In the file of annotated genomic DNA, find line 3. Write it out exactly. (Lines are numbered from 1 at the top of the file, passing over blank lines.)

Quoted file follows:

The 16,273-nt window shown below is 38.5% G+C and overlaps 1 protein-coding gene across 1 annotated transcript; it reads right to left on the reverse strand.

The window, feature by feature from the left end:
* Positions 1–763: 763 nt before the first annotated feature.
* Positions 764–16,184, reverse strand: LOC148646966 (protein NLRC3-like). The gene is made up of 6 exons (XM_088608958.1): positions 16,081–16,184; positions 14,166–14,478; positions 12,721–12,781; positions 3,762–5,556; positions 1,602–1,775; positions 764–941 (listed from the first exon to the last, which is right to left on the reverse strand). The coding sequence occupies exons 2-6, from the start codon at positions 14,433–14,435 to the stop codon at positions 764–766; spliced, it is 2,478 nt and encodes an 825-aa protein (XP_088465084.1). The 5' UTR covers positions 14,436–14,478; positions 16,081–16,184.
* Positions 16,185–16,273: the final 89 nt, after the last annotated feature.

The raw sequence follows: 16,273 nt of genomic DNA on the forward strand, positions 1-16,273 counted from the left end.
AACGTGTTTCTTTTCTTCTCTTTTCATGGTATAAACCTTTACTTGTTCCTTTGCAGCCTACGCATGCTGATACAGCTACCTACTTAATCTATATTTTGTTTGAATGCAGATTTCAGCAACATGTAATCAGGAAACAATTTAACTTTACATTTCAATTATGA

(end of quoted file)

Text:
* Positions 1–763: 763 nt before the first annotated feature.